A prisoner who says he was tortured while being held for nearly four years as a suspected terrorist can sue former Bush administration lawyer John Yoo for coming up with the legal theories that justified his alleged treatment, a federal judge in San Francisco ruled Friday.
U.S. District Judge Jeffrey White’s decision marks the first time a government lawyer has been held potentially responsible for the abuse of detainees.
“Like any other government official, government lawyers are responsible for the foreseeable consequences of their conduct,” White said in refusing to dismiss Jose Padilla’s lawsuit against Yoo.
If Padilla, now serving a 17-year prison sentence on terrorism charges, can prove his allegations, he can show that Yoo “set in motion a series of events that resulted in the deprivation of Padilla’s constitutional rights,” White said.
White, an appointee of former President George W. Bush, noted that Padilla’s lawsuit accuses Yoo of helping to design administration policy on detention and torture, and then crafting legal opinions to justify it – stepping outside the usual role of a lawyer.
Yoo, a UC Berkeley law professor, was an attorney in the Justice Department’s Office of Legal Counsel from 2001 to 2003 and wrote a series of memos on interrogation, detention and presidential powers.
The best-known memo, written to then-White House Counsel Alberto Gonzales in 2002, said rough treatment of captives amounted to torture only if it caused the same level of pain as “organ failure, impairment of bodily function or even death.” The memo also said the president may have the constitutional power to authorize torture of enemy combatants.
‘Any means necessary’
A 2001 Yoo memo, made public by the Obama administration, said U.S. military forces could use “any means necessary” to seize and hold terror suspects in the United States.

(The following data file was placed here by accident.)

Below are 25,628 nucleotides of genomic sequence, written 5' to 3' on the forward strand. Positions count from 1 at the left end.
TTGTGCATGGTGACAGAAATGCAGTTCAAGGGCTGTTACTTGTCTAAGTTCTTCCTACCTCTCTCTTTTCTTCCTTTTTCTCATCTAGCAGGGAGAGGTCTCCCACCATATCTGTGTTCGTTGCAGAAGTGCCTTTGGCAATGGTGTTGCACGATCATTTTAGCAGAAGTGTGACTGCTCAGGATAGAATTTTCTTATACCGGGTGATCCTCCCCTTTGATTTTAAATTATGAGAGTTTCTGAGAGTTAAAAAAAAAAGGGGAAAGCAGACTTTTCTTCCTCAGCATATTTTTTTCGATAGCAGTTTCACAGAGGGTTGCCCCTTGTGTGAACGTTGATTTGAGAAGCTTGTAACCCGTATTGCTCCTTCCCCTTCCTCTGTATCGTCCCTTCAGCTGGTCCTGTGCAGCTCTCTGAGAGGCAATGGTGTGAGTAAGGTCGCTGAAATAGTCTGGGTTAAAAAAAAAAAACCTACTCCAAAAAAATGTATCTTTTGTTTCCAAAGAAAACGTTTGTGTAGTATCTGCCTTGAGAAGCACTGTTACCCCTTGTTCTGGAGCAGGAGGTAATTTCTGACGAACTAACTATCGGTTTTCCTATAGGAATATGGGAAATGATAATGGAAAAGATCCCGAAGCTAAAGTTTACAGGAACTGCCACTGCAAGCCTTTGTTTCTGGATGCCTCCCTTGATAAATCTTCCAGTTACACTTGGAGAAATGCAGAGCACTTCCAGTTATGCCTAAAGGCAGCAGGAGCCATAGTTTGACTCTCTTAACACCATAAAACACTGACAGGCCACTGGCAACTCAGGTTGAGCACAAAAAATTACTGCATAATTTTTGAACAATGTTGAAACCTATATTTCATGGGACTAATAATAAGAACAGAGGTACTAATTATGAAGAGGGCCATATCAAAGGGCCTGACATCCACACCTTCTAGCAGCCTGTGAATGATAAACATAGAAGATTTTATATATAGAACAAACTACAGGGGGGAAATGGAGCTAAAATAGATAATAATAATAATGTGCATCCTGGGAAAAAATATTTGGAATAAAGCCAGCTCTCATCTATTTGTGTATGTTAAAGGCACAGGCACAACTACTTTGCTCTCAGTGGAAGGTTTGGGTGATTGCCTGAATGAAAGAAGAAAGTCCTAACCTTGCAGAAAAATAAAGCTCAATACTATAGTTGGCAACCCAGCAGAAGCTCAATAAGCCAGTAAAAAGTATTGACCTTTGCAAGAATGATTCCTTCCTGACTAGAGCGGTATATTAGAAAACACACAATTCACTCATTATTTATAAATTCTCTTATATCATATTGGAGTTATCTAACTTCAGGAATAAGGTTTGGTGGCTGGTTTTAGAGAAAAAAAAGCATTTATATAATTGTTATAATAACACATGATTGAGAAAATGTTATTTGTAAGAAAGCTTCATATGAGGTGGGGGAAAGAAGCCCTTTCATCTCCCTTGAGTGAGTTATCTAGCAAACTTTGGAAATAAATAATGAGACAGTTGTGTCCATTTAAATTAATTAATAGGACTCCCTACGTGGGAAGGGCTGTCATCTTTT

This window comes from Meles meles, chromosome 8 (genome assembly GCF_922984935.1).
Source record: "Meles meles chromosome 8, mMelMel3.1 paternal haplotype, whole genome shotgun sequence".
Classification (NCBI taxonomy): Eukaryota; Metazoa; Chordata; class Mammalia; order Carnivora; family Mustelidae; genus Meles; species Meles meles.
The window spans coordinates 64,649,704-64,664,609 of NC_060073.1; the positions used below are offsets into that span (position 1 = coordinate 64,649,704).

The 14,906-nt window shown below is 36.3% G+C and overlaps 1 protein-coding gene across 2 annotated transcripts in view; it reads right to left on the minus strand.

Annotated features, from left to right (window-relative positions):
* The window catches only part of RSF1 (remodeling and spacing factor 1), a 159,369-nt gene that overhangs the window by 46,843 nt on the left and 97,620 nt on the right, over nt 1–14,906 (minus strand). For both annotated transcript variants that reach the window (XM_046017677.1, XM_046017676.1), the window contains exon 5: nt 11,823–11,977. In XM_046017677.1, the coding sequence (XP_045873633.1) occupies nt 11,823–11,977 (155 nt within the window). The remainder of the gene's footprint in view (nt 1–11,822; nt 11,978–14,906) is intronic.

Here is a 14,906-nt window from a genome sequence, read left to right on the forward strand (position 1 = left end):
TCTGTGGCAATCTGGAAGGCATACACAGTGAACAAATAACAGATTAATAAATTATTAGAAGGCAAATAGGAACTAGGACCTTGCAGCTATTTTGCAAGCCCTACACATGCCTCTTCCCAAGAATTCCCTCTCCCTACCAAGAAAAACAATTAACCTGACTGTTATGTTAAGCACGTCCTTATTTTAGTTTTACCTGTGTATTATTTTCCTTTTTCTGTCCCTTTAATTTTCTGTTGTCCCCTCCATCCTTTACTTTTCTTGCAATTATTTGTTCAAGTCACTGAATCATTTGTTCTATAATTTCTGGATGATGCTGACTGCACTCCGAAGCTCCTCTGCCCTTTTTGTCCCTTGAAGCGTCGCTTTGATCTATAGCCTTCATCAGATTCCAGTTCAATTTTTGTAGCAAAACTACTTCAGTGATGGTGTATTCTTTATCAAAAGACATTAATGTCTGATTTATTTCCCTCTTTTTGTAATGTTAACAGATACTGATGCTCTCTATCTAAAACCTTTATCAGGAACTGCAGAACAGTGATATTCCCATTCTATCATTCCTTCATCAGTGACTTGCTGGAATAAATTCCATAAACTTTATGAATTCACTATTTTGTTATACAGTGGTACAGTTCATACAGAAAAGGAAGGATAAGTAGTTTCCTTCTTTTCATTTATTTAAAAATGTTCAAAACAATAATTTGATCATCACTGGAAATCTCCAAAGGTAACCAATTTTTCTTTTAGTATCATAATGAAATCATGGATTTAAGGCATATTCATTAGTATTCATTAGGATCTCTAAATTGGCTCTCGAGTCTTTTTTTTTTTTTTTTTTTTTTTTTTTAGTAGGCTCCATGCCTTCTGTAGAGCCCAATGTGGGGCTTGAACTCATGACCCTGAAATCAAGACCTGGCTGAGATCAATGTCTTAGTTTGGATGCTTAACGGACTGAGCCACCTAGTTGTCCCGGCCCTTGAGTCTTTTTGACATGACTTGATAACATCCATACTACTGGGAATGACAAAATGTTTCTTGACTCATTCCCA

Yoo could not be reached at his Berkeley office Friday. A spokesman for the Justice Department, which is representing him and has argued for dismissal of the suit, was unavailable for comment.
Padilla’s lawyers issued a statement saying they are “pleased that our client will get his day in court and the right to challenge the unconstitutional conduct to which he was subjected.”
John Eastman, law school dean at Chapman University in Orange County, where Yoo taught for the past year, said the ruling is unique – the first to hold any administration official potentially liable for alleged mistreatment of terrorist suspects.
Eastman predicted that the Justice Department will file an immediate appeal, going to the Supreme Court if necessary. Padilla, a U.S. citizen, was arrested in Chicago in 2002 and accused by the Bush administration of plotting with al Qaeda to detonate a radioactive “dirty bomb.”
Declared an enemy combatant, Padilla was held in a Navy brig for three years and eight months and was denied all contact with the outside world for the first half of that period, his suit said. He was then taken out of the brig and charged with taking part in an unrelated conspiracy to provide money and supplies to Islamic extremist groups. He was convicted and has appealed.
His suit against Yoo covers his time in the brig. He says he was detained illegally, held for lengthy periods in darkness and blinding light, subjected to temperature extremes and sleep deprivation, confined in painful stress positions, and threatened with death to himself, harm to his family and transfer to a nation where he would be tortured.
Claims of mistreatment
The suit said Yoo – who has acknowledged being a member of an administration planning group known as the “war council” – personally reviewed and approved Padilla’s detention in the brig and provided the legal cover for his treatment.
At a hearing in March, Justice Department lawyer Mary Mason told White that courts had no power to scrutinize high-level government decision-making, especially in wartime.
But White said Friday that Padilla had a right to sue “the alleged architect of the government policy” on enemy combatants. He said an examination of Yoo’s publicly disclosed writings would not damage national security, and an inquiry into “allegations of unconstitutional treatment of an American citizen on American soil” would not affect foreign relations.